Turkey

Visiting Turkey during Ramadan

Are you visiting Turkey during Ramadan?

Traveling during Ramadan
Image: Joao Pinheiro

There are about 7.6 billion people in the world. And around 24% of them – 1.8 billion – are fasting from sunrise to sunset. Every day. For an entire month.

What is Ramadan (or Ramazan, as it’s known in Turkish)?

Ramadan is the holy month of Islam (the ninth month of the lunar calendar), the start of Ramadan moves backwards by about eleven days each year and lasts for 30 days. This annual observance is regarded as one of the Five Pillars of Islam.


Most people (non-Muslims) associate Ramadan with fasting, but there is more to it. Ramadan is a time of reflection. A time to understand the suffering of those who go without having their basic needs, such as food and water.

Ramadan is a very special time and opportunity for spiritual rejuvenation. “We pray more, eat less and give more charity. We exert our efforts and practice more good deeds than usual to gain the happiness of our Lord”. Ramadan is not a diet and the purpose is not weight loss. Fasting enables people to resonate with the less fortunate and helps you to practice gratitude over things you might take for granted.

Future Dates for Ramadan:

2019: 06 May – 04 June
2020: 24 April – 24 May
2021: 13 April – 12 May
2022: 2 April – 1 May


From dawn til dusk, people refrain from eating, drinking (even water), smoking, chewing gum and engaging in sexual activity during the day, but also from gossiping, using profane language and ill tempers (fighting). Children, pregnant women and the elderly do not take part in the abstinence. The pre-dawn meal is called “suhoor/sehri”  and the daily fast is broken with an evening meal at sunset called “iftaar”. After iftaar there is a special prayer called “taraweeh” (night prayer) in which our Holy book (Quran) is recited. The whole period of fasting ends with Eid – a 3 day feast to celebrate the end of Ramadan.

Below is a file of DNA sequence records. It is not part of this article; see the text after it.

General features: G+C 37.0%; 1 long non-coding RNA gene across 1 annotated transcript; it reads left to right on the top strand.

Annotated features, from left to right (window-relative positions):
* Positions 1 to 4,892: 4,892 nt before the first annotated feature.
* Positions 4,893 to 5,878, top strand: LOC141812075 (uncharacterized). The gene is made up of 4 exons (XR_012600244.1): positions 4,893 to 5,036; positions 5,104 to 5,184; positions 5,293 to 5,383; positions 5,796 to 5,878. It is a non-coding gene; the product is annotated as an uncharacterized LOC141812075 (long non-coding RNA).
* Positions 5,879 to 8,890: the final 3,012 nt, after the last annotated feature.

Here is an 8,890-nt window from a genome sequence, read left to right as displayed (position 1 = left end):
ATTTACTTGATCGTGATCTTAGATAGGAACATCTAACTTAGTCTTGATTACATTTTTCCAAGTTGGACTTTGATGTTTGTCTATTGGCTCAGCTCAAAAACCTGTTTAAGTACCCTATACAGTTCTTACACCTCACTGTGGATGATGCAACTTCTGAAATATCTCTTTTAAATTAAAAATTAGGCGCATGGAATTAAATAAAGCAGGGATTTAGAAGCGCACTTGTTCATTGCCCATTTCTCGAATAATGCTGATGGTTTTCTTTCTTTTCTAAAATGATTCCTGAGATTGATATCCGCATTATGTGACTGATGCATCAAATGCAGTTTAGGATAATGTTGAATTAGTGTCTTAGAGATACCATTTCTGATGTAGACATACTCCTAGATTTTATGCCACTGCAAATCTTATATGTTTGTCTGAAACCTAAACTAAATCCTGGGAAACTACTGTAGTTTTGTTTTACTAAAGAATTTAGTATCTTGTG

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How to show respect during Ramadan

Learn – Don’t pretend Ramadan isn’t happening at all. Don’t be embarrassed to ask questions. Don’t be shy to educate people in your circles if they don’t know about Ramadan.

Accept an iftar invitation –Iftar is the breaking of the fast after sunset. It’s usually a big communal meal and non-Muslim friends can be invited. If you are invited, take flowers as gesture of friendship.

Be Mindful –Understand that the month is not necessarily an unpleasant experience. It is voluntary and actually pretty joyous, so don’t patronise or pity anyone. Or even worse, say something rude like mentioning how fasting can lead to weight loss.

Food – Most people will try not to eat, smoke and drink in front of those fasting especially on the streets or on public terraces. It’s okay, you can eat as you normally do and keep in mind that unlike Emirates, restaurants and cafés will be open during fasting hours in Turkey so you can eat there. Restaurants are less busy at lunch, but the (fasting) staff understand that you’re a non-Muslim and will be happy to serve you.

Give – While fasting during Ramadan is one of the five Pillars of Islam, another is the act of charity. This Ramadan, please consider giving your time, energy, and heart. You may have clothing in perfect condition that you just don’t wear anymore, so instead of letting it collect dust in your closet, donate it to someone in need. Donate blood or perhaps sign up to be an organ donor.


The greetings Muslims use are “Ramadan Mubarak” and/or “Ramadan Kareem,” which again may vary according to language, region, and sect, amongst other factors. These roughly translate to wishing someone a Blessed Ramadan or Generous Ramadan, respectively.

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